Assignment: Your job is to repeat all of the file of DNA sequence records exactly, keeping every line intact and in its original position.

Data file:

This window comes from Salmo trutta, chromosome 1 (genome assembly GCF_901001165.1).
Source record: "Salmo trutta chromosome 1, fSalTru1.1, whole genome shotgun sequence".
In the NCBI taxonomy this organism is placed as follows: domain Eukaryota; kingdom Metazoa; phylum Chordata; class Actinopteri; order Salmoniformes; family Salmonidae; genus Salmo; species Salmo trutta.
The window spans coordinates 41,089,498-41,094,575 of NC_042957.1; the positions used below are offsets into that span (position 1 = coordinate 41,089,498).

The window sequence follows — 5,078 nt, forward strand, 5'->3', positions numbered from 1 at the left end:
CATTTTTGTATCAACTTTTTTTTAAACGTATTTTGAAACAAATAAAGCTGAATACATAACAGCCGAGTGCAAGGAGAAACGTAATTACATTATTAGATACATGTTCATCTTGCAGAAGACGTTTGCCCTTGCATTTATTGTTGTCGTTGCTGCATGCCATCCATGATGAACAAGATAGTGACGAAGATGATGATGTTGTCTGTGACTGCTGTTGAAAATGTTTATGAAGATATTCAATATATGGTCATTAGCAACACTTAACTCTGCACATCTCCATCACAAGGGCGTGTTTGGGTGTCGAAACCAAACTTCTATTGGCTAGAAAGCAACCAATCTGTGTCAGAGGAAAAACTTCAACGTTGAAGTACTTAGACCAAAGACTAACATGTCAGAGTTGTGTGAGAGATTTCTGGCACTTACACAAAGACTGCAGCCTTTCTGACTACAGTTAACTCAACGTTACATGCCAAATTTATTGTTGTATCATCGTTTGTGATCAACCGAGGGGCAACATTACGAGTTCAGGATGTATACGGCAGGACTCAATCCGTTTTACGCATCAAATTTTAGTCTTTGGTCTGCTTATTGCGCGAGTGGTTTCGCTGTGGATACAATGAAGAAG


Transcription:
This window comes from Salmo trutta, chromosome 1 (genome assembly GCF_901001165.1).
Source record: "Salmo trutta chromosome 1, fSalTru1.1, whole genome shotgun sequence".
In the NCBI taxonomy this organism is placed as follows: domain Eukaryota; kingdom Metazoa; phylum Chordata; class Actinopteri; order Salmoniformes; family Salmonidae; genus Salmo; species Salmo trutta.
The window spans coordinates 41,089,498-41,094,575 of NC_042957.1; the positions used below are offsets into that span (position 1 = coordinate 41,089,498).

The window sequence follows — 5,078 nt, forward strand, 5'->3', positions numbered from 1 at the left end:
CATTTTTGTATCAACTTTTTTTTAAACGTATTTTGAAACAAATAAAGCTGAATACATAACAGCCGAGTGCAAGGAGAAACGTAATTACATTATTAGATACATGTTCATCTTGCAGAAGACGTTTGCCCTTGCATTTATTGTTGTCGTTGCTGCATGCCATCCATGATGAACAAGATAGTGACGAAGATGATGATGTTGTCTGTGACTGCTGTTGAAAATGTTTATGAAGATATTCAATATATGGTCATTAGCAACACTTAACTCTGCACATCTCCATCACAAGGGCGTGTTTGGGTGTCGAAACCAAACTTCTATTGGCTAGAAAGCAACCAATCTGTGTCAGAGGAAAAACTTCAACGTTGAAGTACTTAGACCAAAGACTAACATGTCAGAGTTGTGTGAGAGATTTCTGGCACTTACACAAAGACTGCAGCCTTTCTGACTACAGTTAACTCAACGTTACATGCCAAATTTATTGTTGTATCATCGTTTGTGATCAACCGAGGGGCAACATTACGAGTTCAGGATGTATACGGCAGGACTCAATCCGTTTTACGCATCAAATTTTAGTCTTTGGTCTGCTTATTGCGCGAGTGGTTTCGCTGTGGATACAATGAAGAAG